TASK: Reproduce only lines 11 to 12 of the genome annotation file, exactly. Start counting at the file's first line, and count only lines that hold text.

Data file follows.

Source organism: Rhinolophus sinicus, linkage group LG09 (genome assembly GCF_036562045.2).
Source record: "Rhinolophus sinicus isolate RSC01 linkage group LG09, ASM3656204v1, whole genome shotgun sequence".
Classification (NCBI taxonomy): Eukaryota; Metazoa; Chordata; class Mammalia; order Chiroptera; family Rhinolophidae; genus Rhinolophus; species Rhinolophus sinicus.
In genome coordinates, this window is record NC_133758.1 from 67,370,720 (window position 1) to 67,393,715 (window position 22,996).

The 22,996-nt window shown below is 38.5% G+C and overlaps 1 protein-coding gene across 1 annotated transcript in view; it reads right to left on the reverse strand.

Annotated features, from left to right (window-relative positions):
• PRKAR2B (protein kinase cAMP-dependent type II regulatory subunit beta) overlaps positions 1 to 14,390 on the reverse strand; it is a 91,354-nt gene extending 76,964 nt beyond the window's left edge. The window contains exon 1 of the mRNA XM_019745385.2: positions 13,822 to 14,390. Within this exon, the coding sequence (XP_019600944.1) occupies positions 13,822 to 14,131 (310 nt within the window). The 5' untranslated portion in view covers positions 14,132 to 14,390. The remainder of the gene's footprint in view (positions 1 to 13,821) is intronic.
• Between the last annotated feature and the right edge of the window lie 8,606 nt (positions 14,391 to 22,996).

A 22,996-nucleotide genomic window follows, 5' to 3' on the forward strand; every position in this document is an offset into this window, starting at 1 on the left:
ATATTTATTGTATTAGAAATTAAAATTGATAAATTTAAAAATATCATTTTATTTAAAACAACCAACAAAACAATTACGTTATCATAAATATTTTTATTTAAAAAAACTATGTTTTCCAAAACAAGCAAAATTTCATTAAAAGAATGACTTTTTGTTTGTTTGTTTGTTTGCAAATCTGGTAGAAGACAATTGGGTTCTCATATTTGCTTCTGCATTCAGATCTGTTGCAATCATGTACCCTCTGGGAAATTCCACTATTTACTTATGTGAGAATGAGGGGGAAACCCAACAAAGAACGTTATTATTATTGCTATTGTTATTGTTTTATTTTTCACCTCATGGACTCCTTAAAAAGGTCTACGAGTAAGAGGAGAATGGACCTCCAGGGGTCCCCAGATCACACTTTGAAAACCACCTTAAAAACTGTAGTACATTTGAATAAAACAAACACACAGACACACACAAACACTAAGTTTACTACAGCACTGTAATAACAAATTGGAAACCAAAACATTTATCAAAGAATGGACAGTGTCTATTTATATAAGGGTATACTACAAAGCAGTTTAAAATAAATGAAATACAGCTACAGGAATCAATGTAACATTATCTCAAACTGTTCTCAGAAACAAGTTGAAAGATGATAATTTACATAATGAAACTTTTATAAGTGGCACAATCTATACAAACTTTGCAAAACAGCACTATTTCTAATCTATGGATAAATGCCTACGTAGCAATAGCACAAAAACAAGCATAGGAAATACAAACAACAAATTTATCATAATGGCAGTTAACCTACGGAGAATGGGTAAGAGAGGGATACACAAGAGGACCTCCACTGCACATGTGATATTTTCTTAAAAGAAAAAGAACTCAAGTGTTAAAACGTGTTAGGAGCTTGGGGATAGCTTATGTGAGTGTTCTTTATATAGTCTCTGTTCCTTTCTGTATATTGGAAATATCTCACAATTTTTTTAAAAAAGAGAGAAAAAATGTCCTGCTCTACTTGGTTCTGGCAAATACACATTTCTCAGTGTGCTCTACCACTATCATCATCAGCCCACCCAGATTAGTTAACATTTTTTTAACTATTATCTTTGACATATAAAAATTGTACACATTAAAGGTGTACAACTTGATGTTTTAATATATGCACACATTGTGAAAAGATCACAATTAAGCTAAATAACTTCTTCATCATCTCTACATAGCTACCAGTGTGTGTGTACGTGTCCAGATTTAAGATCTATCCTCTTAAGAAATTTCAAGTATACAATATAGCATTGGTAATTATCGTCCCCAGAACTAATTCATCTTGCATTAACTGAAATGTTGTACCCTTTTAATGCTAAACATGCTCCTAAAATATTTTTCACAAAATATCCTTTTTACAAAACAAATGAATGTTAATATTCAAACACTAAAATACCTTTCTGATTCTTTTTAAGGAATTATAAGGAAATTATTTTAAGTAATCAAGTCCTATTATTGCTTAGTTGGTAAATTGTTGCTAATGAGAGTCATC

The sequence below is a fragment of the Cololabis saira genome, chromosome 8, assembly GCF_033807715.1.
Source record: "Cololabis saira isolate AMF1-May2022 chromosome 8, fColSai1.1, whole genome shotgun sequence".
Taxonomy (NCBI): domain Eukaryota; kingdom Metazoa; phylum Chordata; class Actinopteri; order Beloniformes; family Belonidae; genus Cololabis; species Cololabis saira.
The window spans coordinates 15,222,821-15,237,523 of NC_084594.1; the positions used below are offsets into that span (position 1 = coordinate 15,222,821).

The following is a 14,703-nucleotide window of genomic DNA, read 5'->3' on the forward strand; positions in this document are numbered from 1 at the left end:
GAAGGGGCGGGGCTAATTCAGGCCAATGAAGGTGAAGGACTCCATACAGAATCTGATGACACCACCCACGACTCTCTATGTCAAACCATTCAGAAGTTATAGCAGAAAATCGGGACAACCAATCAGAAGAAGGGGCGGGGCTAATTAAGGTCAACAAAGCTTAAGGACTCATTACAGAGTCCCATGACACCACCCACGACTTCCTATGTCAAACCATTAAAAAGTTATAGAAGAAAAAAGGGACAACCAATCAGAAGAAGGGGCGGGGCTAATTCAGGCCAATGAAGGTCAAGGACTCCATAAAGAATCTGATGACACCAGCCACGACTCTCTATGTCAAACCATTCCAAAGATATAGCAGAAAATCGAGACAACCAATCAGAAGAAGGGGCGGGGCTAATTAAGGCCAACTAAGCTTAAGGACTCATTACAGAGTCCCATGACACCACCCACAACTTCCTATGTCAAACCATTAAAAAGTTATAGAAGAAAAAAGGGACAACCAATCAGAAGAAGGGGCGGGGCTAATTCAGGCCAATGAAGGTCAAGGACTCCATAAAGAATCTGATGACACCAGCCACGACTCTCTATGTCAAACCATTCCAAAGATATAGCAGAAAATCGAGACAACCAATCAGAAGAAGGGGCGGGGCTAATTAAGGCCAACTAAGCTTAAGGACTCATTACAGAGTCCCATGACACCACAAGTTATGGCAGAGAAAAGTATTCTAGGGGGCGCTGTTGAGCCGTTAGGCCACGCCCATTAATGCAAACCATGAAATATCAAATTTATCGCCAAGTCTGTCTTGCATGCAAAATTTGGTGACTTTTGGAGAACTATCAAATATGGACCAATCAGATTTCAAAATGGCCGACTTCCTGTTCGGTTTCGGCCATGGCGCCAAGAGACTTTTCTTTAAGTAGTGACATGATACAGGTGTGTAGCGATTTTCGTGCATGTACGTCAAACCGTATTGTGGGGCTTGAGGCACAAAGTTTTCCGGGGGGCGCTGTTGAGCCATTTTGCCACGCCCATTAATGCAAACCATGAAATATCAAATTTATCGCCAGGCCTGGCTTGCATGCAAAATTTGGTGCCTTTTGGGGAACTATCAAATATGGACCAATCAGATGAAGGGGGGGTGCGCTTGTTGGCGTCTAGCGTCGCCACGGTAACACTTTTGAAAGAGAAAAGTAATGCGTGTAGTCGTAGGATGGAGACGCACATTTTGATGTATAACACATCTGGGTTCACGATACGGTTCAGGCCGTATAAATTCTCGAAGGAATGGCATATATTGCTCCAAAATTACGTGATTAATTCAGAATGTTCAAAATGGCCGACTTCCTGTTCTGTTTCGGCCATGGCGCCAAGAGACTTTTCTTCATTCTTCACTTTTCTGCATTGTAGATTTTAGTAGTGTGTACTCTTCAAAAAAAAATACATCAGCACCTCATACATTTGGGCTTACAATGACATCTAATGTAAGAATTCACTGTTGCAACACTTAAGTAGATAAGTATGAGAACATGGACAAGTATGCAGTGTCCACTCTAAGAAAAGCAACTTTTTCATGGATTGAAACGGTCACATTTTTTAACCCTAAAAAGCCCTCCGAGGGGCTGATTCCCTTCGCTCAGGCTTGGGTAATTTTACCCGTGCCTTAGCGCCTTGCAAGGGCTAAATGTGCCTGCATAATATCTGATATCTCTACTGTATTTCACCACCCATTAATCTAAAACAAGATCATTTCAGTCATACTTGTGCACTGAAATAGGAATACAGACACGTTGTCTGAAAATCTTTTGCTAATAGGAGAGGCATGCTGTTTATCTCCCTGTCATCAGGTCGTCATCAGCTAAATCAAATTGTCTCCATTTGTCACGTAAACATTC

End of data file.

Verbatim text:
The sequence below is a fragment of the Cololabis saira genome, chromosome 8, assembly GCF_033807715.1.
Source record: "Cololabis saira isolate AMF1-May2022 chromosome 8, fColSai1.1, whole genome shotgun sequence".